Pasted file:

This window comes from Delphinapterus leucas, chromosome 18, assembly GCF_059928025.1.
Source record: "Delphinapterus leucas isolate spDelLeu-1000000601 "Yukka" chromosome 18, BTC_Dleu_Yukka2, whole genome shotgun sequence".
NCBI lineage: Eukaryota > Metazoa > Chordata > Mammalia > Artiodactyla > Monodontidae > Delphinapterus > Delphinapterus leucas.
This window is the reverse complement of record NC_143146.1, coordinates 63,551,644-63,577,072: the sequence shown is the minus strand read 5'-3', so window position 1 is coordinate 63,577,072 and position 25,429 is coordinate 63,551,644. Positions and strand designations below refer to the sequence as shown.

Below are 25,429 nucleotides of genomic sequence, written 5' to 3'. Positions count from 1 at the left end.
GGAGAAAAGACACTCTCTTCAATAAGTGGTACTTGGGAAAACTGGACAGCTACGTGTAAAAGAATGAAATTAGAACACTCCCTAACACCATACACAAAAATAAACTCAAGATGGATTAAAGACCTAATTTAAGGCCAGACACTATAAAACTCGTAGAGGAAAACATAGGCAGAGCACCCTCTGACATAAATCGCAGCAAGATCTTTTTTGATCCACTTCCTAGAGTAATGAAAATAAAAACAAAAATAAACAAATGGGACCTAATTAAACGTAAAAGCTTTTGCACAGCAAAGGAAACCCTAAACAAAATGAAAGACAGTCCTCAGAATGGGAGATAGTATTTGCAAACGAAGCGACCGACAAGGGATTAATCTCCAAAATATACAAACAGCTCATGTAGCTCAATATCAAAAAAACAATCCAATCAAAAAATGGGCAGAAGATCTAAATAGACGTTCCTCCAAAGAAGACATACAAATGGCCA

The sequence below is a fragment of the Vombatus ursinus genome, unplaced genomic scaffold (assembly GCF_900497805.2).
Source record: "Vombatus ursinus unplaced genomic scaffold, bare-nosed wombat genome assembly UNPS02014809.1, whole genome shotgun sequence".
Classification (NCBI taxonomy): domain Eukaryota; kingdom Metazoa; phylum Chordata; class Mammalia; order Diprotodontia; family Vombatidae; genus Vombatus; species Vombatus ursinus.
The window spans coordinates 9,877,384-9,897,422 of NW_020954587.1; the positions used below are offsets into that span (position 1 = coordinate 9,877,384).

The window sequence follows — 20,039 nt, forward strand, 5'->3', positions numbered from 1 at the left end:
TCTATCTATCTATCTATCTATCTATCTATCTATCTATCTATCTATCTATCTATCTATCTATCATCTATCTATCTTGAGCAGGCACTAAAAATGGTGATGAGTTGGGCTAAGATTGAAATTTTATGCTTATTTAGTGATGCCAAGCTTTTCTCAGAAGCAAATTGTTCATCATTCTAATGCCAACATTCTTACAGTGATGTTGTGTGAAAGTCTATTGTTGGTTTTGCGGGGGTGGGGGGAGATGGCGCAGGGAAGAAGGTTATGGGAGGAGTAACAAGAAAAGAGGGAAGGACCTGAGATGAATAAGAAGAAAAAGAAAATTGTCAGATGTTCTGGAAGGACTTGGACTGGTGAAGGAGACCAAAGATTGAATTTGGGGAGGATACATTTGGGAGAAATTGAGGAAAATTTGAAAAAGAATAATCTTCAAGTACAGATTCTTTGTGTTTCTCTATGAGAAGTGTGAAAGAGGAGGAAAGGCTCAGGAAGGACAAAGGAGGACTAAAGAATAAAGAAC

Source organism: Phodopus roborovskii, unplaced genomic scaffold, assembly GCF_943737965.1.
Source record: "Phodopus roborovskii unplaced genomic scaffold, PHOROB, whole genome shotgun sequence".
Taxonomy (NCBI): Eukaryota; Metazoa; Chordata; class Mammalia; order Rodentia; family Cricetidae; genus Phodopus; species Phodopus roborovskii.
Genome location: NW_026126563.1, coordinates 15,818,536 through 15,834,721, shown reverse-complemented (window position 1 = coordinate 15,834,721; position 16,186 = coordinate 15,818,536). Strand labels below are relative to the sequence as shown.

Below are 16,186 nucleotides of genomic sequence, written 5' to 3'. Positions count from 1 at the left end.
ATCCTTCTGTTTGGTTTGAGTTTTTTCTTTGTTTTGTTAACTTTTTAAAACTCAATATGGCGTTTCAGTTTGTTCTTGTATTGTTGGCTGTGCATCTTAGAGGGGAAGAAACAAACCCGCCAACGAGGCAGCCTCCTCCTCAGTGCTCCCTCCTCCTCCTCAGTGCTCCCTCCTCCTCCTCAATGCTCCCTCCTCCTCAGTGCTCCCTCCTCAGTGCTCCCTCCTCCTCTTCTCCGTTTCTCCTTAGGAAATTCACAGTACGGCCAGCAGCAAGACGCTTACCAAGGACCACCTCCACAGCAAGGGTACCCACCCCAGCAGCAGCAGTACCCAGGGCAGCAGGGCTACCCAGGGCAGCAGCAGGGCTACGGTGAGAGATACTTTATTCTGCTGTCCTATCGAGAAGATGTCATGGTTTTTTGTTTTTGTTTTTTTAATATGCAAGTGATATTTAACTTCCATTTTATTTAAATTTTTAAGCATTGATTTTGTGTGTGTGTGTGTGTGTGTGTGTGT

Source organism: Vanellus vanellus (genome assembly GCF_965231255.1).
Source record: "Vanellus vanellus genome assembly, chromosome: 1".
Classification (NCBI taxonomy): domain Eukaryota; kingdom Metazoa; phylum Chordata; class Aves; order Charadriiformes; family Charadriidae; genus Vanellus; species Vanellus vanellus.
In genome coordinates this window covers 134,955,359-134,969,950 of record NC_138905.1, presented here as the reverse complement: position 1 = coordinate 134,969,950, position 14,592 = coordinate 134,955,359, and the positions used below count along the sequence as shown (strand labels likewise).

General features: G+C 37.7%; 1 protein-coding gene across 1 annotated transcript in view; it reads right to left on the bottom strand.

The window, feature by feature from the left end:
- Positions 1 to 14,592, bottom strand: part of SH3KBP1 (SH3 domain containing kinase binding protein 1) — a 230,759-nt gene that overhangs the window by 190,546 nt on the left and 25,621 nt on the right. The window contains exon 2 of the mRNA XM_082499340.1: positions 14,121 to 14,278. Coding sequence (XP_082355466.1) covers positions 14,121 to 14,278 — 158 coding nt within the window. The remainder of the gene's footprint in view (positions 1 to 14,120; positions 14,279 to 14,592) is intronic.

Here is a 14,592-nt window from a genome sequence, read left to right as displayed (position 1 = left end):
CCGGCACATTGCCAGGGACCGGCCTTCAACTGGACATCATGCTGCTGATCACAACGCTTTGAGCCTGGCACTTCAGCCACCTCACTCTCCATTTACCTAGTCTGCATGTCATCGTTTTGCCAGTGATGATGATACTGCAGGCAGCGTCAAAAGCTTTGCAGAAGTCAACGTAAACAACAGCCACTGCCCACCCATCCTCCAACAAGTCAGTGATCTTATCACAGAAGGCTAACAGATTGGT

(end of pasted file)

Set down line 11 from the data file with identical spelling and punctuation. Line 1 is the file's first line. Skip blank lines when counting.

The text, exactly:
The window sequence follows — 20,039 nt, forward strand, 5'->3', positions numbered from 1 at the left end: